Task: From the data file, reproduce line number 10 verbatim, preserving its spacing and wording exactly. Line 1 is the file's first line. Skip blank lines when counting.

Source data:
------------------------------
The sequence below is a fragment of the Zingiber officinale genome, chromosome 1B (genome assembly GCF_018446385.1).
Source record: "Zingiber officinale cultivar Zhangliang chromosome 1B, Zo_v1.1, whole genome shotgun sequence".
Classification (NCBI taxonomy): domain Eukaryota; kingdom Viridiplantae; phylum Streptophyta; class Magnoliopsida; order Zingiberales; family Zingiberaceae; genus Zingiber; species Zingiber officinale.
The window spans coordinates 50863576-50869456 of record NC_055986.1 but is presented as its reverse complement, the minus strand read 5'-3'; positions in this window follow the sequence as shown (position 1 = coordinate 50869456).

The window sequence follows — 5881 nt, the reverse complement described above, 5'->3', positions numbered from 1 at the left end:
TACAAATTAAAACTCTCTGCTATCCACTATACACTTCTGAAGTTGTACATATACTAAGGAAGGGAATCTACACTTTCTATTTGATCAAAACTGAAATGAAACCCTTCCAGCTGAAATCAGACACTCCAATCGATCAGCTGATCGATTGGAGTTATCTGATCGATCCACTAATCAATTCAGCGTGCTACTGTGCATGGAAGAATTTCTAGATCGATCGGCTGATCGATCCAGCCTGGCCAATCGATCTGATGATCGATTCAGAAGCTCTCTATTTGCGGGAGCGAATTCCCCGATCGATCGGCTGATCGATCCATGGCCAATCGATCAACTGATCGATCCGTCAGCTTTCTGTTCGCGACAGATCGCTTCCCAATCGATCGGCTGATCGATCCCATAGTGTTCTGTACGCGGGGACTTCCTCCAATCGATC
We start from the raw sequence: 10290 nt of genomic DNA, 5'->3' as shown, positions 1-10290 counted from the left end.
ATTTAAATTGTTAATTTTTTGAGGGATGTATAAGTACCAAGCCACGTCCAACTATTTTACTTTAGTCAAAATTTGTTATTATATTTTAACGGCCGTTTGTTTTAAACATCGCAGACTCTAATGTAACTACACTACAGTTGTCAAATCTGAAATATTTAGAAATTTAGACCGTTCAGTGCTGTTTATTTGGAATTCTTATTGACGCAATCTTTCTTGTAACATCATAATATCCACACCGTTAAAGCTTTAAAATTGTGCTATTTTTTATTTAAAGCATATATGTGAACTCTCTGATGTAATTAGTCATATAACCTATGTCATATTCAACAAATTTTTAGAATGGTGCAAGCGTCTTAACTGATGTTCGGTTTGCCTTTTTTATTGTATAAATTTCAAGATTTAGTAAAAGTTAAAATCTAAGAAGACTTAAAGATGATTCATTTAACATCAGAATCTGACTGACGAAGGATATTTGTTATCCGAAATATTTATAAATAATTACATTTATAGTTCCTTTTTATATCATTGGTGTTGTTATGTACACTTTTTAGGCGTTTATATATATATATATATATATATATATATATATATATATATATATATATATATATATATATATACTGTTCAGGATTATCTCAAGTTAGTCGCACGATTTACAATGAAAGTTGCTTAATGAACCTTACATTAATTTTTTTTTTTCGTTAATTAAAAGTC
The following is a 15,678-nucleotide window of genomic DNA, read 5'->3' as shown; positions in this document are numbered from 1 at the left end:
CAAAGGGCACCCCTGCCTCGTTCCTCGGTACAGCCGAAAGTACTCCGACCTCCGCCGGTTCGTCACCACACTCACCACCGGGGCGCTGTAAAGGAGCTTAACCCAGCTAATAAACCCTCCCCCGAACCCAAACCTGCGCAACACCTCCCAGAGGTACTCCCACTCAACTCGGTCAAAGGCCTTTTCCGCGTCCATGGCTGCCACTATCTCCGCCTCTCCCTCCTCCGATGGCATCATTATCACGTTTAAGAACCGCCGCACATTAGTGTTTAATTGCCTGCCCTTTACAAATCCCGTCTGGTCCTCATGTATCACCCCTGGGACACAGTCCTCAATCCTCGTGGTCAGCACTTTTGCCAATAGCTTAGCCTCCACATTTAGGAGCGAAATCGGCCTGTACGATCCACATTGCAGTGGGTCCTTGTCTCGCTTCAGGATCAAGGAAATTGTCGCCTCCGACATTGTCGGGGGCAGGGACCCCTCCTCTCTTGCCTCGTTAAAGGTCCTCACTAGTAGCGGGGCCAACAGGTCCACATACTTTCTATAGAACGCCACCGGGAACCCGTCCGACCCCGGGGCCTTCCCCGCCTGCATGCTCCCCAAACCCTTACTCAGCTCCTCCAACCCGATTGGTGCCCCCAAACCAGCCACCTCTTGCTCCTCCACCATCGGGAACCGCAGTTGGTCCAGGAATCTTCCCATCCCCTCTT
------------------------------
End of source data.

CAAAGGGCACCCCTGCCTCGTTCCTCGGTACAGCCGAAAGTACTCCGACCTCCGCCGGTTCGTCACCACACTCACCACCGGGGCGCTGTAAAGGAGCTTAACCCAGCTAATAAACCCTCCCCCGAACCCAAACCTGCGCAACACCTCCCAGAGGTACTCCCACTCAACTCGGTCAAAGGCCTTTTCCGCGTCCATGGCTGCCACTATCTCCGCCTCTCCCTCCTCCGATGGCATCATTATCACGTTTAAGAACCGCCGCACATTAGTGTTTAATTGCCTGCCCTTTACAAATCCCGTCTGGTCCTCATGTATCACCCCTGGGACACAGTCCTCAATCCTCGTGGTCAGCACTTTTGCCAATAGCTTAGCCTCCACATTTAGGAGCGAAATCGGCCTGTACGATCCACATTGCAGTGGGTCCTTGTCTCGCTTCAGGATCAAGGAAATTGTCGCCTCCGACATTGTCGGGGGCAGGGACCCCTCCTCTCTTGCCTCGTTAAAGGTCCTCACTAGTAGCGGGGCCAACAGGTCCACATACTTTCTATAGAACGCCACCGGGAACCCGTCCGACCCCGGGGCCTTCCCCGCCTGCATGCTCCCCAAACCCTTACTCAGCTCCTCCAACCCGATTGGTGCCCCCAAACCAGCCACCTCTTGCTCCTCCACCATCGGGAACCGCAGTTGGTCCAGGAATCTTCCCATCCCCTCTT